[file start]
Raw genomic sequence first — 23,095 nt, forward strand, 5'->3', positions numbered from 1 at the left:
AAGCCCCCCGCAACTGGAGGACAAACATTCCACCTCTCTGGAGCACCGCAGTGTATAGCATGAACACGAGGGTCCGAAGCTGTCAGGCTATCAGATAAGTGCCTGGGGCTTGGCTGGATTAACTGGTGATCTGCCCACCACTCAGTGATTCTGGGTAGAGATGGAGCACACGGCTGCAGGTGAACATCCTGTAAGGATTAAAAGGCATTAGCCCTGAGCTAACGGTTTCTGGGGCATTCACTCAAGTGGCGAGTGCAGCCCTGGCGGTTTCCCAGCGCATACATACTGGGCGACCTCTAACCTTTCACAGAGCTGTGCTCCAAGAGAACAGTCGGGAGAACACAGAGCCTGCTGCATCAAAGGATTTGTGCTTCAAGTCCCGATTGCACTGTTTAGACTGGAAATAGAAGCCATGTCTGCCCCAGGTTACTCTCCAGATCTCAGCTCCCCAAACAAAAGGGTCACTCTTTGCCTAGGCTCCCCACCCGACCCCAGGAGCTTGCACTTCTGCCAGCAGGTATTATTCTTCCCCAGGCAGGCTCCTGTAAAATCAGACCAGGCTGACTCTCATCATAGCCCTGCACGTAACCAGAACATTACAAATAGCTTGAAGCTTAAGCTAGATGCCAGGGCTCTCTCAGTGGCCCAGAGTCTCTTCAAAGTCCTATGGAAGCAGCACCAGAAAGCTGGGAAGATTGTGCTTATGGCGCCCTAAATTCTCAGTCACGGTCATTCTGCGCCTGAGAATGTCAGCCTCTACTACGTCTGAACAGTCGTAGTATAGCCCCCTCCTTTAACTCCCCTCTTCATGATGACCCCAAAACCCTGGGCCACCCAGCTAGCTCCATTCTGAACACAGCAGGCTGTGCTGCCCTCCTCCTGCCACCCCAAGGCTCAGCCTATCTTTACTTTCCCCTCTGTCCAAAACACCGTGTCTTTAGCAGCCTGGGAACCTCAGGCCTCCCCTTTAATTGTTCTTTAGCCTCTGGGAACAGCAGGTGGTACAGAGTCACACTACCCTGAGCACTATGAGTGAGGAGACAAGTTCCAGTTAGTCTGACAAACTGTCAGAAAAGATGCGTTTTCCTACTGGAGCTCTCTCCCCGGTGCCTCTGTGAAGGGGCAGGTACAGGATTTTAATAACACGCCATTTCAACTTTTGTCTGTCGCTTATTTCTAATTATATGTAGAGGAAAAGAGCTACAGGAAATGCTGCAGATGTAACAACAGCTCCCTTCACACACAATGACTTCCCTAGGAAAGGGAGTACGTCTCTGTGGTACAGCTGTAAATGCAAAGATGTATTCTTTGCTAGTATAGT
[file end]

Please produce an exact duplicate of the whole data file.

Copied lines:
Raw genomic sequence first — 23,095 nt, forward strand, 5'->3', positions numbered from 1 at the left:
AAGCCCCCCGCAACTGGAGGACAAACATTCCACCTCTCTGGAGCACCGCAGTGTATAGCATGAACACGAGGGTCCGAAGCTGTCAGGCTATCAGATAAGTGCCTGGGGCTTGGCTGGATTAACTGGTGATCTGCCCACCACTCAGTGATTCTGGGTAGAGATGGAGCACACGGCTGCAGGTGAACATCCTGTAAGGATTAAAAGGCATTAGCCCTGAGCTAACGGTTTCTGGGGCATTCACTCAAGTGGCGAGTGCAGCCCTGGCGGTTTCCCAGCGCATACATACTGGGCGACCTCTAACCTTTCACAGAGCTGTGCTCCAAGAGAACAGTCGGGAGAACACAGAGCCTGCTGCATCAAAGGATTTGTGCTTCAAGTCCCGATTGCACTGTTTAGACTGGAAATAGAAGCCATGTCTGCCCCAGGTTACTCTCCAGATCTCAGCTCCCCAAACAAAAGGGTCACTCTTTGCCTAGGCTCCCCACCCGACCCCAGGAGCTTGCACTTCTGCCAGCAGGTATTATTCTTCCCCAGGCAGGCTCCTGTAAAATCAGACCAGGCTGACTCTCATCATAGCCCTGCACGTAACCAGAACATTACAAATAGCTTGAAGCTTAAGCTAGATGCCAGGGCTCTCTCAGTGGCCCAGAGTCTCTTCAAAGTCCTATGGAAGCAGCACCAGAAAGCTGGGAAGATTGTGCTTATGGCGCCCTAAATTCTCAGTCACGGTCATTCTGCGCCTGAGAATGTCAGCCTCTACTACGTCTGAACAGTCGTAGTATAGCCCCCTCCTTTAACTCCCCTCTTCATGATGACCCCAAAACCCTGGGCCACCCAGCTAGCTCCATTCTGAACACAGCAGGCTGTGCTGCCCTCCTCCTGCCACCCCAAGGCTCAGCCTATCTTTACTTTCCCCTCTGTCCAAAACACCGTGTCTTTAGCAGCCTGGGAACCTCAGGCCTCCCCTTTAATTGTTCTTTAGCCTCTGGGAACAGCAGGTGGTACAGAGTCACACTACCCTGAGCACTATGAGTGAGGAGACAAGTTCCAGTTAGTCTGACAAACTGTCAGAAAAGATGCGTTTTCCTACTGGAGCTCTCTCCCCGGTGCCTCTGTGAAGGGGCAGGTACAGGATTTTAATAACACGCCATTTCAACTTTTGTCTGTCGCTTATTTCTAATTATATGTAGAGGAAAAGAGCTACAGGAAATGCTGCAGATGTAACAACAGCTCCCTTCACACACAATGACTTCCCTAGGAAAGGGAGTACGTCTCTGTGGTACAGCTGTAAATGCAAAGATGTATTCTTTGCTAGTATAGT